In addition, through its articles, the UALGORITMO may also be envisioned as an instrument to facilitate the very important and continuous actualization of the scientific knowledge and competencies that schoolteachers have to renew and acquire in order to efficiently transmit to their students the scientific literacy and skills needed to face ongoing and future societal challenges [9].

5. Discussion

The UALGORITMO is a free digital journal dedicated to the outreach of scientific, technologic, and artistic activities of the University of Algarve for the lay public. For a maximum impact of outreach by the UALGORITMO, the texts of the manuscripts submitted by the authors are tendentially written with simple day-to-day Portuguese language and revised by students at secondary high schools for further clarification. To simplify both the writing and the revision processes in the UALGORITMO project, we have opted for short manuscripts that summarize a main publication of the authors in a peer reviewed journal. Indeed, to summarize a published work is much easier and less time consuming for the authors than to write an original publication, and it is well reported that time is an issue for scientists to engage in outreach activities [8]. In addition, since the reviewers do not have to validate any science exposed in the manuscript, their task is easier, and they can concentrate their effort on the simplification of the text. In this respect, the project UALGORITMO is in line with other international science communication initiatives and outreach for society, such as “Atlas of Science” (https://atlasofscience.org/, accessed on 15 December 2021) and “Frontiers for Young Minds” (https://kids.frontiersin.org/, accessed on 15 December 2021), in which the articles published are written by scientists. However, in the “Atlas of Science” published layman’s summary articles are not reviewed, and in “Frontiers for Young Minds” the manuscripts are revised by children and young people. The participation of the researchers of the University of Algarve and high school students to the preparation and revisions of the manuscripts to the UALGORITMO has been very enthusiastic and dynamic and has already allowed the publication of four volumes since its launch in October 2019. The UALGORITMO is freely available online to the general public on several websites either dedicated to the UALGORITMO project itself and at the University website, or on social networking sites for scientists, such as ResearchGate, dedicated to the community and researchers and students interested in science. Although the published articles have been read and downloaded thousands of times on the various websites where they are available, there is a lack of an instrument that can precisely determine their impact on the general public and students interested by science. In the future, to expand further the outreach, it would be interesting to develop complementary summaries of the work presented by the authors in short audio or video supports that would be available at the UALGORITMO website and other social media sharing platforms.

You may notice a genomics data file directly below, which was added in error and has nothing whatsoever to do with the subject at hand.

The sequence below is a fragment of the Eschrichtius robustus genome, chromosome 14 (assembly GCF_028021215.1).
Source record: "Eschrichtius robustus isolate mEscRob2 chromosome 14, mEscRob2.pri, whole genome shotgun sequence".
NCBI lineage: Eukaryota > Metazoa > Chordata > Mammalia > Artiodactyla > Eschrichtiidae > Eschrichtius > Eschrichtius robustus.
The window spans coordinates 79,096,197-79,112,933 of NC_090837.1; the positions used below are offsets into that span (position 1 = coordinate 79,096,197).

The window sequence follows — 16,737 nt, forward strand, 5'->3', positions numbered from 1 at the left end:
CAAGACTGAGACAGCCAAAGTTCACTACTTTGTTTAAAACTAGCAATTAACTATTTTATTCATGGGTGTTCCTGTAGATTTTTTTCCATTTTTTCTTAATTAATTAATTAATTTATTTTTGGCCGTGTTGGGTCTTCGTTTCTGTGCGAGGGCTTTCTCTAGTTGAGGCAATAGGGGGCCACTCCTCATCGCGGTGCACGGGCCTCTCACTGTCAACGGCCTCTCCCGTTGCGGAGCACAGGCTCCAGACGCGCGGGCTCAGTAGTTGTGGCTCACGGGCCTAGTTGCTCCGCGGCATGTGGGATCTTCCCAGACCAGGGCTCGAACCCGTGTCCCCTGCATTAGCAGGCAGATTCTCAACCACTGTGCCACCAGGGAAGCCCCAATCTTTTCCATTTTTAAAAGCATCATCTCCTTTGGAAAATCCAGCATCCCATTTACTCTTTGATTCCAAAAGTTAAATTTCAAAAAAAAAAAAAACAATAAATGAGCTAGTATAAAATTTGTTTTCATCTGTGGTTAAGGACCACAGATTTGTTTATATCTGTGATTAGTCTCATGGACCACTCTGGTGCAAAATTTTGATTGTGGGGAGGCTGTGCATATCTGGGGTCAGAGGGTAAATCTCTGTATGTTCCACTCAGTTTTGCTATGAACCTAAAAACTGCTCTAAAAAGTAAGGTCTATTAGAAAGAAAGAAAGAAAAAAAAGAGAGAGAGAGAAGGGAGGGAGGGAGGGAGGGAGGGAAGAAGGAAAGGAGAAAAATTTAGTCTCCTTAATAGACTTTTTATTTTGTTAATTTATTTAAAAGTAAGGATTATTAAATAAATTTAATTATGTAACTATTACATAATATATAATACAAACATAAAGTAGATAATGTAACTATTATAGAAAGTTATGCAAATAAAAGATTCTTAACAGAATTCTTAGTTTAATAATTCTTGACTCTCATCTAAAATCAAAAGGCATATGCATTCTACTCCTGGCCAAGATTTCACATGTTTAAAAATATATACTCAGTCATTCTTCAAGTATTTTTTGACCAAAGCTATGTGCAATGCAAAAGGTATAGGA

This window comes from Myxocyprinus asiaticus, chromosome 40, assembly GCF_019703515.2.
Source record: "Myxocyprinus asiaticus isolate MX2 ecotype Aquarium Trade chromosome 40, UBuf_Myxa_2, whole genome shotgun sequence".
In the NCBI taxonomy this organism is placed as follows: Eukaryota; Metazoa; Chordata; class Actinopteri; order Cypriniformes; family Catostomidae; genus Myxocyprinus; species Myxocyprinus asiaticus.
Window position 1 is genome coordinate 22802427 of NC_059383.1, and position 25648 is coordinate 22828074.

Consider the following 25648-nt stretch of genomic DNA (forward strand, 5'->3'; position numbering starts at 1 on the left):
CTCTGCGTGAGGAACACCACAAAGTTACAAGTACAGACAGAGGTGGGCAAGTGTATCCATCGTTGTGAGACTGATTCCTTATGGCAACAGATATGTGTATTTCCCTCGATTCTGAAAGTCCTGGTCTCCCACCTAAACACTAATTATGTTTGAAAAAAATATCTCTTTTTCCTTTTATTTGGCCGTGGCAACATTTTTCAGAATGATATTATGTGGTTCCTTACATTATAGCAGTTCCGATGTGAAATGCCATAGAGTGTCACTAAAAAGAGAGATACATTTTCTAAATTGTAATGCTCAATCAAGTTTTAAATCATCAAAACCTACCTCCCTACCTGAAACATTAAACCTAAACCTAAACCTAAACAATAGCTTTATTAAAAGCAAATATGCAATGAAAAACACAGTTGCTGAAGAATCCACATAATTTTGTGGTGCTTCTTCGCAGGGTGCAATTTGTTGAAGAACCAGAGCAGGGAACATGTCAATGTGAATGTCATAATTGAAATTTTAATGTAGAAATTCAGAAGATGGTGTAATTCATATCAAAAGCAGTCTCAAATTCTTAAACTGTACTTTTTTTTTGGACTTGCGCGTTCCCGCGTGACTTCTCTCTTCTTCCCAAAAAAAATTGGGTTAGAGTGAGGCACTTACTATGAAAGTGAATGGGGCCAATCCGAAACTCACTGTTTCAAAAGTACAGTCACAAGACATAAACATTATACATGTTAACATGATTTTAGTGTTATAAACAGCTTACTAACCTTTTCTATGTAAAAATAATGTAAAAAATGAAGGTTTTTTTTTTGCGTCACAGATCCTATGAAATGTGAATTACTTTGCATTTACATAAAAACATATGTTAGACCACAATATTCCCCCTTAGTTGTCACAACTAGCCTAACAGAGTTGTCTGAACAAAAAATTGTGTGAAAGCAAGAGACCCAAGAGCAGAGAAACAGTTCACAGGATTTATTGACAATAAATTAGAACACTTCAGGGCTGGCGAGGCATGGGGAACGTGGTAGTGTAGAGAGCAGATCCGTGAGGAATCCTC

Apart from fulfilling the purpose of disseminating science and arts generated at the University of Algarve, the UALGORITMO contributes to the exposition and discovery of the University from a larger population. This is a very positive and important aspect since the University of Algarve was only founded a little over 40 years and has not yet reached the prestige of other Universities in Portugal, some of which have multiple centuries of existence. Furthermore, the University of Algarve is located in the far south of Portugal, far from the strong economic and cultural national cities that exert an attraction for many people, including students of secondary education of the Algarve who consider these places as their next path for future higher education. However, these students often disregard the University of Algarve because they are simply unaware of the activities developed at this University. The results obtained during this relatively short time of interaction with the secondary high schools for the purpose of revision of the manuscripts submitted to the UALGORITMO, clearly reveals this fact through the answers to the enquiries that the students have given. Interestingly, the results of these enquiries also indicate that a substantial proportion of these students have interest in discovering more about the University of Algarve. This is another very positive aspect of the UALGORITMO as a mean for outreach, developed in close collaboration with high school students, because it encourages a genuine curiosity for other activities developed at the University of Algarve, and it facilitates the access to websites containing all the information about research and teaching. In the future, it would be of interest to evaluate whether the UALGORITMO had an impact in the high school students’ community for their ingression at the University of Algarve. Similar initiatives to the UALGORITMO could be adopted by other national or foreign universities that are outside the main educational scope to promote their visibility both at a local and national level.